Despite the increasing importance of amyloid diseases including Parkinson’s and Alzheimer’s in our ageing population, we lack fundamental knowledge about how and why protein aggregation causes disease. Such knowledge is needed to develop successful therapeutic strategies against these age-related diseases.
In this project we will focus on a newly identified variant of beta2-microglobulin (beta2m) that causes fatal systemic amyloidosis. We will determine how and why this mutant aggregates; generate and characterize a C.elegans beta2m-disease model and screen for small molecules able to prevent its aggregation. We will then determine the mechanism of action of the small molecules in preventing aggregation in vitro and test their efficacy in a living organism exploiting C.elegans as a powerful model system.
In recent work we have devised a novel and powerful screen in E.coli to identify small molecules that prevent protein aggregation. We will use this for a recently identified amyloid disease using a library of repurposed small molecules provided by our collaborator Richard Foster (School of Chemistry), and screen their efficacy and potential to enhance proteostasis in an intact living animal.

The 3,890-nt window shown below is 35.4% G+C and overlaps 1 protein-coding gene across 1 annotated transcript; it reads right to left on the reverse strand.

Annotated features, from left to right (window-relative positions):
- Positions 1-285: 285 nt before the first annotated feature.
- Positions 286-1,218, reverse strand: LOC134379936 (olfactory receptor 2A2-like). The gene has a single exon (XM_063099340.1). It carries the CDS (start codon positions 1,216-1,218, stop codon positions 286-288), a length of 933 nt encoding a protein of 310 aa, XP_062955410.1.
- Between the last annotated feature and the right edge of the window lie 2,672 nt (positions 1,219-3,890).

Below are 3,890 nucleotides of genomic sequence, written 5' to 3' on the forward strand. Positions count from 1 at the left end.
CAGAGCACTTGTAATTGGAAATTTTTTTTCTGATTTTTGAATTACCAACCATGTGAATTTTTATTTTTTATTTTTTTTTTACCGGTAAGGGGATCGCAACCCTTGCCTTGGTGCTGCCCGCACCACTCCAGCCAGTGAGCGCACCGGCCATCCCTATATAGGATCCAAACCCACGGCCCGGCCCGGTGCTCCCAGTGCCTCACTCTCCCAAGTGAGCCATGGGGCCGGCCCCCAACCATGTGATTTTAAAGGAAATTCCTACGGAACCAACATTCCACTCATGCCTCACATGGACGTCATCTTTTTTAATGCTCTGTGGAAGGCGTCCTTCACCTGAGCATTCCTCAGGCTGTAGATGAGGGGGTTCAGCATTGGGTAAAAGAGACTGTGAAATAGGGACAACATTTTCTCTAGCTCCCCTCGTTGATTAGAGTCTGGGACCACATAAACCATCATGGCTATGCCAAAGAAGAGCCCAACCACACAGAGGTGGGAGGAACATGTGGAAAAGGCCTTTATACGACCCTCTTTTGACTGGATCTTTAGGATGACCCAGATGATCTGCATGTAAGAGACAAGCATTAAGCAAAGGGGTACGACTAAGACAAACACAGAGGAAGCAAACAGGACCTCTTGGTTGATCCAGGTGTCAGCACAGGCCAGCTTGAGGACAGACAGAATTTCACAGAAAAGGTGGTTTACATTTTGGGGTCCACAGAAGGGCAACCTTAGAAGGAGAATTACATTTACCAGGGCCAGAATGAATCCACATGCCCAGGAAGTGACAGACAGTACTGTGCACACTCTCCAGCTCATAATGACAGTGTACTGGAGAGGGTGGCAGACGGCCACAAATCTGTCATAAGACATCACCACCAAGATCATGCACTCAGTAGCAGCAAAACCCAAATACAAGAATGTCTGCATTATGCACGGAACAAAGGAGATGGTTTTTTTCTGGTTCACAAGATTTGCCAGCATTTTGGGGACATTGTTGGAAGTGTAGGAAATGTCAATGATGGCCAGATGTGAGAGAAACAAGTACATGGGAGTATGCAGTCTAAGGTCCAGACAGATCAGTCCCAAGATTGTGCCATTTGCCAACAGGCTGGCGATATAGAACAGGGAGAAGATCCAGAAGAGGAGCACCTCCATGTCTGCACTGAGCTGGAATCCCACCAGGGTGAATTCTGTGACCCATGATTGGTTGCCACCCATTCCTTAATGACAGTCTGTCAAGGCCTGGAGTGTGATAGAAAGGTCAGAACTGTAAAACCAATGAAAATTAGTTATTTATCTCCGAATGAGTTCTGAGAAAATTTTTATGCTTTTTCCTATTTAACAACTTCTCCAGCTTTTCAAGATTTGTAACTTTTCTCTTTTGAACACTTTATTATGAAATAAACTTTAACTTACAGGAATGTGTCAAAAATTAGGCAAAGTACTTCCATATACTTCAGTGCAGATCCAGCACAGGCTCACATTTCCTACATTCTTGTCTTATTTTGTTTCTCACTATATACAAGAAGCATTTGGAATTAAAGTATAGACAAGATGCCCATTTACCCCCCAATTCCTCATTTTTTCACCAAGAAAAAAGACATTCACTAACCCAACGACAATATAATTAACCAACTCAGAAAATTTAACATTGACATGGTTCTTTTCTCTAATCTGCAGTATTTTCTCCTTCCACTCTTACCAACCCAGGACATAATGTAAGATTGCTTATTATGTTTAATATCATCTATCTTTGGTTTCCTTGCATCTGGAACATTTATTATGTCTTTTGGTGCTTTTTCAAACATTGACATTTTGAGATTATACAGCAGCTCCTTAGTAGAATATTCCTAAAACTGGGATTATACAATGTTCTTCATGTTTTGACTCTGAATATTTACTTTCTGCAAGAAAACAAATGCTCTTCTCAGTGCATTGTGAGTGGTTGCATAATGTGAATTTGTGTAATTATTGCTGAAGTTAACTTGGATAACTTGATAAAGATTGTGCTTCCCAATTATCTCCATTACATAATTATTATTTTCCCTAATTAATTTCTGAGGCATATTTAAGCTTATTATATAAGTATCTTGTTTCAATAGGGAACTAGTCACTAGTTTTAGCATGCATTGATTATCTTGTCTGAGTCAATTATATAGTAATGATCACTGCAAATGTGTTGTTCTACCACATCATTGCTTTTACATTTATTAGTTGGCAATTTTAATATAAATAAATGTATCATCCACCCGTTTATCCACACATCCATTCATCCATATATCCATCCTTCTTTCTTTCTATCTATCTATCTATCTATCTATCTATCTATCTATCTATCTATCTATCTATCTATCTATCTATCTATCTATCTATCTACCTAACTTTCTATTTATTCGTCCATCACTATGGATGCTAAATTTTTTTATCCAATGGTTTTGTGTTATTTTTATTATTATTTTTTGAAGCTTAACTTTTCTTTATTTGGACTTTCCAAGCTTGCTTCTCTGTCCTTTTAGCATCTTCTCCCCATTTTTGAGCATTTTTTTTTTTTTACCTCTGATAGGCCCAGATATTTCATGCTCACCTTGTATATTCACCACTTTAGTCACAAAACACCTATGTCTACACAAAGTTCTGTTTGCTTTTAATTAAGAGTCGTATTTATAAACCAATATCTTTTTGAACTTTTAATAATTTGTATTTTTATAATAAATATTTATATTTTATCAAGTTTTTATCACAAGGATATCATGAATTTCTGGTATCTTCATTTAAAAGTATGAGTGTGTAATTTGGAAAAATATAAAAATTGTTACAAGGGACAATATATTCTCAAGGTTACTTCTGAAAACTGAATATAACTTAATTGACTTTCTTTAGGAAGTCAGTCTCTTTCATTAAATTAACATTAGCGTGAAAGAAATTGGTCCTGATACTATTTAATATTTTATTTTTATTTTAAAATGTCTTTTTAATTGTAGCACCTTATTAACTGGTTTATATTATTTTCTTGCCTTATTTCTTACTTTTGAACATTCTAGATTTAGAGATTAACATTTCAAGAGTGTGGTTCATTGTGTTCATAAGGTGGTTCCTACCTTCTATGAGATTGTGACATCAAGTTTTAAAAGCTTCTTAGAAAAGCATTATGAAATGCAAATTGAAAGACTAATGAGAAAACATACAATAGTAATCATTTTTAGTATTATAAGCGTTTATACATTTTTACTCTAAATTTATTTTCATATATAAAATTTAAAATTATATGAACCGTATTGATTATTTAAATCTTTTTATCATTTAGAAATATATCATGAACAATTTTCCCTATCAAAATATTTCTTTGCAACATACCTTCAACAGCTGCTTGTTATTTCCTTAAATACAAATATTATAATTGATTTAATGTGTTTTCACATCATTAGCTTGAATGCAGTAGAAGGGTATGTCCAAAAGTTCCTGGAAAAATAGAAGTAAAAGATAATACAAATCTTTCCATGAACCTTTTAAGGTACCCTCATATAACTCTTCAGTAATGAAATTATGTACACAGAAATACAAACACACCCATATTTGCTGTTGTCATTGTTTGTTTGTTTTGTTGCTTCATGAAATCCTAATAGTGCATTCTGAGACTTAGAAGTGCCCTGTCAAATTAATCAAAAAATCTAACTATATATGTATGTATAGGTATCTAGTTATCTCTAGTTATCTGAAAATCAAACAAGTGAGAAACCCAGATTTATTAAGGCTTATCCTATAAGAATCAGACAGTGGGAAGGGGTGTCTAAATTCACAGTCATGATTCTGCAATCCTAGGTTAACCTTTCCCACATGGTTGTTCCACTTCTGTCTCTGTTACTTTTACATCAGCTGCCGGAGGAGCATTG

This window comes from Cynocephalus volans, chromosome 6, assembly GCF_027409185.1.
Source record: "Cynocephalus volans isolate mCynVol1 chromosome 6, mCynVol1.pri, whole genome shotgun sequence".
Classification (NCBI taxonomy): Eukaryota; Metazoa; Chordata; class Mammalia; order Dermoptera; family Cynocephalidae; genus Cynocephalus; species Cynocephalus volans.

Combined with the exploitation of C.elegans as a screen for efficacy of small molecule hits in a living organism, the project will not only provide excellent training for a PhD student but it will also result in new knowledge of both fundamental and translational importance.
The project combines biochemistry, protein chemistry, structural biology and biophysics with in vivo analyses and high-throughput screening methodologies using C.elegans. All methods and approaches needed are already well established in the applicants’ laboratories. Hence the student will obtain excellent training in a wide variety of methods and will apply them to an exciting multidisciplinary project that is achievable within the 4 year tenure of this PhD.